With the convergence of telecom/datacom switching centers and traditional LAN and Internet-based data centers, a distributed server architecture based on "blades" is emerging.
Traditionally, a server is simply a repurposed desktop computer with the distinction of utilizing higher-grade components, additional memory and hard-drive capacity, and packaging that enables rack mounting. In the most general sense a server blade is an industry-standard computer delivered on a single PC card that can be plugged as a module into a chassis. Practically such a chassis may accept from eight to 24 such cards.
As defined, this server blade is not able to operate standalone but requires the chassis to provide power, cooling, rigidity and a disk
drive. In this sense a server blade is simply a different form of packaging of a traditional 3U or 1U server (without a lot of the PC baggage).
A broad class of products satisfies this definition of "server blades," including single-board computers for VME and CompactPCI (CPCI) passive backplanes, as well as newer, proprietary blade form factors utilizing 100 Mbits/second and Gigabit Ethernet for connectivity. Increasingly, the Infiniband switched-fabric topology will play a big role .
To delineate the advantages of a switched-fabric architecture such as Infiniband in a blade configuration, it is necessary to extend the concept to what is called the "stateless server blade." This means that the server blade, rather than being a repurposed desktop computer, is reduced to its bare essence: CPU, memory and I/O. Such a setup is effectively a pure computational element, unencumbered by components and connectivity to support keyboard, video, mouse, hard drive and the incumbent operating system, plus the myriad other functionalities required by more general-purpose desktop computers.
Such a blade is said to be "stateless" because the parameters that define its identity and application are not stored on the blade itself, but rather are determined intelligently when the blade is initialized. To be truly stateless, the functions of OS-booting network provisioning, loading drivers, and mounting root and application file systems must be done using remote services and storage.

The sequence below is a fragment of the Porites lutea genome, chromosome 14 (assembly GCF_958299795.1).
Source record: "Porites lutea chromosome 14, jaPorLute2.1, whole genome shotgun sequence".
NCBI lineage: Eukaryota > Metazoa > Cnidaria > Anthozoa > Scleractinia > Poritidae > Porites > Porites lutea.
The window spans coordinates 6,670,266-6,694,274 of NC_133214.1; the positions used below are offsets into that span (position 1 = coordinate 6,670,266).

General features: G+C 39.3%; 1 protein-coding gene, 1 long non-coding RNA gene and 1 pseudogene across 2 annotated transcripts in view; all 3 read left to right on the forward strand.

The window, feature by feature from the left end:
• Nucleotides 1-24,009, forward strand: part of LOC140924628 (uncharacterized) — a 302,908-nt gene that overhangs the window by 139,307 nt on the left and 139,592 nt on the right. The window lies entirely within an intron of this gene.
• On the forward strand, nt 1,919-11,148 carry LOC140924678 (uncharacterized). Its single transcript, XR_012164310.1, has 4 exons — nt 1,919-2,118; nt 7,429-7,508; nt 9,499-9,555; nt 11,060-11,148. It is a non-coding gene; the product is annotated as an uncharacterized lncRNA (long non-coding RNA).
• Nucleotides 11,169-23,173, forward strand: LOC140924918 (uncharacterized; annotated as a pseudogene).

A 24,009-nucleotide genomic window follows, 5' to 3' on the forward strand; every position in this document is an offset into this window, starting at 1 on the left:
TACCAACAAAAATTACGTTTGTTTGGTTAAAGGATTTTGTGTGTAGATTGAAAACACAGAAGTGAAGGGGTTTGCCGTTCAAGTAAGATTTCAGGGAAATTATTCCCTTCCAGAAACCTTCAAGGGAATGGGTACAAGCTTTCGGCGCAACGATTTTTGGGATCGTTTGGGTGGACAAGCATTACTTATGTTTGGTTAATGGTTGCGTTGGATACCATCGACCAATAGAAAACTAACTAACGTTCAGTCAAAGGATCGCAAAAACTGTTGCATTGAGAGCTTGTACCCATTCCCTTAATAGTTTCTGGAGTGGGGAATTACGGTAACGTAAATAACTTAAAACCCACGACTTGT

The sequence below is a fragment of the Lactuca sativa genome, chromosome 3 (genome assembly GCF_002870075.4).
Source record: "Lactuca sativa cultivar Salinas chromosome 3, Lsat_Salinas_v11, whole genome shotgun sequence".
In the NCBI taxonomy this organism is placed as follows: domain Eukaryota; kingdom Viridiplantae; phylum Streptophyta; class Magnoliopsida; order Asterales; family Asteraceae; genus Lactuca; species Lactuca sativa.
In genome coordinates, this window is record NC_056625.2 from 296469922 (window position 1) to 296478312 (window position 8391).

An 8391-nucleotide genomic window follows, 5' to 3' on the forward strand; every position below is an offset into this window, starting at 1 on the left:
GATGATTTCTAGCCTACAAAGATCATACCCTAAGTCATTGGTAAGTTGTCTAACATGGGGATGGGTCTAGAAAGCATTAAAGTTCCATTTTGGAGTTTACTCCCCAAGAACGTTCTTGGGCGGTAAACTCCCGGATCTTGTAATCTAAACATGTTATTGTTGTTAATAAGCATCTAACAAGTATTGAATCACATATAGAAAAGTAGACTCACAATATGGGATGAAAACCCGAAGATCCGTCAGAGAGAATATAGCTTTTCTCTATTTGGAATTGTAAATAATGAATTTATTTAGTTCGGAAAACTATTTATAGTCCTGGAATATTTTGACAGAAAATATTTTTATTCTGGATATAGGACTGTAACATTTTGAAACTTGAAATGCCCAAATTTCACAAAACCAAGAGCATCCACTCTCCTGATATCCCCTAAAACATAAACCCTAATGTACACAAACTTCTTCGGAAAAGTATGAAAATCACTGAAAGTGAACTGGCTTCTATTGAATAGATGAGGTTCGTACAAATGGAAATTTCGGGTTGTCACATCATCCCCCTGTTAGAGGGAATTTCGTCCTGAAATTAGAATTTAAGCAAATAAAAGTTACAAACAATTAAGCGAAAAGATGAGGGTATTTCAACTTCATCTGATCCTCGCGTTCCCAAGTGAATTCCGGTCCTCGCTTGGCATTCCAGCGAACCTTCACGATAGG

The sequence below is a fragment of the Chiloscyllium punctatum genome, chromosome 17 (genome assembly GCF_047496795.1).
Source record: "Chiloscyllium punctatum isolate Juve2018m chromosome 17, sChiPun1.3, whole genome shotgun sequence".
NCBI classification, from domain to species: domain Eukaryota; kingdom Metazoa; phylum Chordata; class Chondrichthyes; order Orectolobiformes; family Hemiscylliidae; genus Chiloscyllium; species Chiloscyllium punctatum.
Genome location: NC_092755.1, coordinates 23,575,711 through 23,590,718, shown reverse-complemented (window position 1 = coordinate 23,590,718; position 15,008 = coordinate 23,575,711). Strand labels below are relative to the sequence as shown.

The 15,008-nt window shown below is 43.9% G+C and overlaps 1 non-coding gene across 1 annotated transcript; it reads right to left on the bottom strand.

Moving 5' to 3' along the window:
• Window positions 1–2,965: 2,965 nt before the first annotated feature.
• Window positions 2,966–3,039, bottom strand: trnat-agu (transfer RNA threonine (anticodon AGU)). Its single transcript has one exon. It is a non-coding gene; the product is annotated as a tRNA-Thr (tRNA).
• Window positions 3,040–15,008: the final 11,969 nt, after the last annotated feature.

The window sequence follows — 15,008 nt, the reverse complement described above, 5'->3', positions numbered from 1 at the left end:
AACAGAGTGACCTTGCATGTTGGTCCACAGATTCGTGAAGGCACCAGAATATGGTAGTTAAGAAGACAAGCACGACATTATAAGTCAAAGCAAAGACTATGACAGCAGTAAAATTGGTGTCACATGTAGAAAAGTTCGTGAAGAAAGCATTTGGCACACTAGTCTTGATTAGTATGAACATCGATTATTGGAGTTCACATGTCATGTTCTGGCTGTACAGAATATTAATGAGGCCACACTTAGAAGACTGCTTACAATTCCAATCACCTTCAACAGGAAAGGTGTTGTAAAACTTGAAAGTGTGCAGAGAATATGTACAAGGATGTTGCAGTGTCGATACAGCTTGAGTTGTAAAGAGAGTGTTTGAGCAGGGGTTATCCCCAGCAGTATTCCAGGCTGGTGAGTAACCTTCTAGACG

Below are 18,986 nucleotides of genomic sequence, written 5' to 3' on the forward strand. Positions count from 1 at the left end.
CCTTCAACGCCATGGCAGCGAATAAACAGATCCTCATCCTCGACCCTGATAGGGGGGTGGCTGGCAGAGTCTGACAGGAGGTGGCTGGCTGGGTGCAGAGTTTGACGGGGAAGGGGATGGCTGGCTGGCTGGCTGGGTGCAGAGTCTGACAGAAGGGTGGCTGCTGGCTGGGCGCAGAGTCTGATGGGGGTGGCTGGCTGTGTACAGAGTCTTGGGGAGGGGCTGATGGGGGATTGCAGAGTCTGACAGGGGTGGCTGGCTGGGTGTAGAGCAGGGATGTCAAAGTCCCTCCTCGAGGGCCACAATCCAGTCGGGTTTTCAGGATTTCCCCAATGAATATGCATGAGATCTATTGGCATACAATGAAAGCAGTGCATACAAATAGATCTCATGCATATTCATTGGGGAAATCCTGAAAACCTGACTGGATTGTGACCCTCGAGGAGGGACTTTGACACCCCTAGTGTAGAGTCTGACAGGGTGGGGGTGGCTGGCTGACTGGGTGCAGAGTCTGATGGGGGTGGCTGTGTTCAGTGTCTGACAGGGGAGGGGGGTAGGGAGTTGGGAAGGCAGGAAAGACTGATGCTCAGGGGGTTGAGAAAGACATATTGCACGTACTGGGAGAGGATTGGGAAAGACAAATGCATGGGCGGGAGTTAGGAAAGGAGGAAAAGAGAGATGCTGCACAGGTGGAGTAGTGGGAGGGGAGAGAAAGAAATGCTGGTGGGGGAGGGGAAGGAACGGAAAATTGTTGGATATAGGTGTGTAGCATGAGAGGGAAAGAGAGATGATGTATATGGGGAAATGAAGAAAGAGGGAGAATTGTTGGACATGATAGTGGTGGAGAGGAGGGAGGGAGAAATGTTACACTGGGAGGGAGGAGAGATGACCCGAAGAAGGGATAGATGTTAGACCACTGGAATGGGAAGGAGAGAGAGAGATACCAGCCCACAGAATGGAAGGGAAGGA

The storage contains all of the OS and applications images that reside within the data center, and provisioning services automatically direct the blades to their booting resources and I/O interfaces based on the system administrator's input. Thus, a single system administrator can provision and manage thousands of stateless server blades from a single management console. Removing the hard drive from the server blade not only reduces both cost and power, but also greatly lowers operating and system-management costs. Giving simple computational server blade elements access to an application and operating-system software through a single, unified and coherent storage repository greatly simplifies application management.
Clusters of stateless server blades can leverage economies of scale to deliver the same management cost benefits at a fraction of the cost of many-way servers.
The other key aspect of realizing the true benefits of a blade-based server architecture is delivering an I/O blade that utilizes the same form factor as the server blade. This gives deployment flexibility to the system administrators as they face trade-offs between I/O and compute power requirements. This flexibility makes it possible to independently deploy resources within the same chassis or across multiple chassis, and to use load balancing to meet the current computing needs.
Under Infiniband, the concept of the I/O fabric is extended to enable I/O sharing. In an Infiniband-based system it is possible to create a number of relationships between CPUs and I/O elements. For example, multiple server blades can share a single Fibre Channel blade, whereas previously I/O cards have always required a one-to-one relationship to a single computer. Because of the many-to-many feature of Infiniband, a shared I/O blade need be installed only once, into the storage pool, instead of for each server.
Another benefit of Infiniband in a server blade design is that it can be used as a backplane interconnect for multiple blades. The backplane connects the server blades, I/O blades and switch blades into a single unified chassis fabric. In such an architecture the backplane contains sixteen 1x Infiniband blade connectors that are redundantly connected to each of the two switch blade connectors. Each Infiniband switch can aggregate the 16 blades and connect the chassis to the Infiniband fabric within the data center.
In an Infiniband-based blade chassis, not only does the chassis accept both server and I/O blades on a common backplane, it also connects to the fabric through switch blades with a virtually identical form factor. The Infiniband architecture also enables the ability to connect either through traces on a board or through copper or fiber-optic cabling. This allows the server blades, I/O and switch blades all to interconnect in a chassis through a single Infiniband backplane to other chassis, storage devices, gateways and other Infiniband devices on the fabric.
Server blades within the chassis or between chassis can be clustered together for both high performance and failover. With up to 16 server blades per chassis and multiple chassis connected through the Infiniband fabric, clusters can be scaled to 64 or 128 nodes in practice. Theoretically, it should be possible to scale to thousands of server blades, though the practical limit will be determined by the latency requirements and number of switch hops the application can bear.
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